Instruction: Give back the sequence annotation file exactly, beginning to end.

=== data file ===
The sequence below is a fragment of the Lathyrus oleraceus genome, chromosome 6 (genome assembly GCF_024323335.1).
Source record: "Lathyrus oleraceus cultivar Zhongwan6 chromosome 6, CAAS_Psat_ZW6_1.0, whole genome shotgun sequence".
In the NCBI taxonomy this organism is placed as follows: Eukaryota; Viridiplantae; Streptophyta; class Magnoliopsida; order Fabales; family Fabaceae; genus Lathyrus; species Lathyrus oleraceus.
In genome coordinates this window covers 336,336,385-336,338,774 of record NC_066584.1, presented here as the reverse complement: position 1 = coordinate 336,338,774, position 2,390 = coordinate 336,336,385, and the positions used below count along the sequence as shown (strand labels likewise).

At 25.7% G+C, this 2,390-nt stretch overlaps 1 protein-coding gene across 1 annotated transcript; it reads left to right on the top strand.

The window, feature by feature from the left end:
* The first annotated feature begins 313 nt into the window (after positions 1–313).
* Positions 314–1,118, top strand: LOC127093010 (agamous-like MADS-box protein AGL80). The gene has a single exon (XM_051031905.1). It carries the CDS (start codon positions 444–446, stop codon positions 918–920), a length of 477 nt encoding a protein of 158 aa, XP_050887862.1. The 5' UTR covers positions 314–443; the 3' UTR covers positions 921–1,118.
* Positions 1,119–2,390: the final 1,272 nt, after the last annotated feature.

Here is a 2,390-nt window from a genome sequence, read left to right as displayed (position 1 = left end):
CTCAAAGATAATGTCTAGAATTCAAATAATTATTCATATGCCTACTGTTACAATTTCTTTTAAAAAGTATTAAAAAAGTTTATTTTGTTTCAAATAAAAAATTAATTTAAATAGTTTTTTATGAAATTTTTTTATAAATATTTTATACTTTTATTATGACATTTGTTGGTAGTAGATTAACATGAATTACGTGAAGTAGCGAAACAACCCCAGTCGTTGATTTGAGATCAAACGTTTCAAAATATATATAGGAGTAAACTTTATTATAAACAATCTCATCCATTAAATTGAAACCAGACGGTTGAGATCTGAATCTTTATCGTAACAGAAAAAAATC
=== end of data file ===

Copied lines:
The sequence below is a fragment of the Lathyrus oleraceus genome, chromosome 6 (genome assembly GCF_024323335.1).
Source record: "Lathyrus oleraceus cultivar Zhongwan6 chromosome 6, CAAS_Psat_ZW6_1.0, whole genome shotgun sequence".
In the NCBI taxonomy this organism is placed as follows: Eukaryota; Viridiplantae; Streptophyta; class Magnoliopsida; order Fabales; family Fabaceae; genus Lathyrus; species Lathyrus oleraceus.
In genome coordinates this window covers 336,336,385-336,338,774 of record NC_066584.1, presented here as the reverse complement: position 1 = coordinate 336,338,774, position 2,390 = coordinate 336,336,385, and the positions used below count along the sequence as shown (strand labels likewise).

At 25.7% G+C, this 2,390-nt stretch overlaps 1 protein-coding gene across 1 annotated transcript; it reads left to right on the top strand.

The window, feature by feature from the left end:
* The first annotated feature begins 313 nt into the window (after positions 1–313).
* Positions 314–1,118, top strand: LOC127093010 (agamous-like MADS-box protein AGL80). The gene has a single exon (XM_051031905.1). It carries the CDS (start codon positions 444–446, stop codon positions 918–920), a length of 477 nt encoding a protein of 158 aa, XP_050887862.1. The 5' UTR covers positions 314–443; the 3' UTR covers positions 921–1,118.
* Positions 1,119–2,390: the final 1,272 nt, after the last annotated feature.

Here is a 2,390-nt window from a genome sequence, read left to right as displayed (position 1 = left end):
CTCAAAGATAATGTCTAGAATTCAAATAATTATTCATATGCCTACTGTTACAATTTCTTTTAAAAAGTATTAAAAAAGTTTATTTTGTTTCAAATAAAAAATTAATTTAAATAGTTTTTTATGAAATTTTTTTATAAATATTTTATACTTTTATTATGACATTTGTTGGTAGTAGATTAACATGAATTACGTGAAGTAGCGAAACAACCCCAGTCGTTGATTTGAGATCAAACGTTTCAAAATATATATAGGAGTAAACTTTATTATAAACAATCTCATCCATTAAATTGAAACCAGACGGTTGAGATCTGAATCTTTATCGTAACAGAAAAAAATC